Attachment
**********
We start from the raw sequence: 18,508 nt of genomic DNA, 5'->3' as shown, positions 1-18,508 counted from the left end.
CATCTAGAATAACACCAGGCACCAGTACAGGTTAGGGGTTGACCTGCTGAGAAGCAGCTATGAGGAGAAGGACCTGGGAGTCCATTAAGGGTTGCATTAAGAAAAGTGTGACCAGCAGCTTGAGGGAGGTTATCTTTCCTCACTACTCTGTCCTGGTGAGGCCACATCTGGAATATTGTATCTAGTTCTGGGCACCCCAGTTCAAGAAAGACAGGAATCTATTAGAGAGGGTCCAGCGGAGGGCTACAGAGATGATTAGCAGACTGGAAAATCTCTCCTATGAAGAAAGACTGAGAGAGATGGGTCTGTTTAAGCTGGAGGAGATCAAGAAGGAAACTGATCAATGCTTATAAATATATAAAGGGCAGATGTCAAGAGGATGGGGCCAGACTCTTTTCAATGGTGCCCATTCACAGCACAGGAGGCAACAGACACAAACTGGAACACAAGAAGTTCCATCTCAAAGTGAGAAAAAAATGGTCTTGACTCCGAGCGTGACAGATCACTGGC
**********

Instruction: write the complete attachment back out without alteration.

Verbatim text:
We start from the raw sequence: 18,508 nt of genomic DNA, 5'->3' as shown, positions 1-18,508 counted from the left end.
CATCTAGAATAACACCAGGCACCAGTACAGGTTAGGGGTTGACCTGCTGAGAAGCAGCTATGAGGAGAAGGACCTGGGAGTCCATTAAGGGTTGCATTAAGAAAAGTGTGACCAGCAGCTTGAGGGAGGTTATCTTTCCTCACTACTCTGTCCTGGTGAGGCCACATCTGGAATATTGTATCTAGTTCTGGGCACCCCAGTTCAAGAAAGACAGGAATCTATTAGAGAGGGTCCAGCGGAGGGCTACAGAGATGATTAGCAGACTGGAAAATCTCTCCTATGAAGAAAGACTGAGAGAGATGGGTCTGTTTAAGCTGGAGGAGATCAAGAAGGAAACTGATCAATGCTTATAAATATATAAAGGGCAGATGTCAAGAGGATGGGGCCAGACTCTTTTCAATGGTGCCCATTCACAGCACAGGAGGCAACAGACACAAACTGGAACACAAGAAGTTCCATCTCAAAGTGAGAAAAAAATGGTCTTGACTCCGAGCGTGACAGATCACTGGC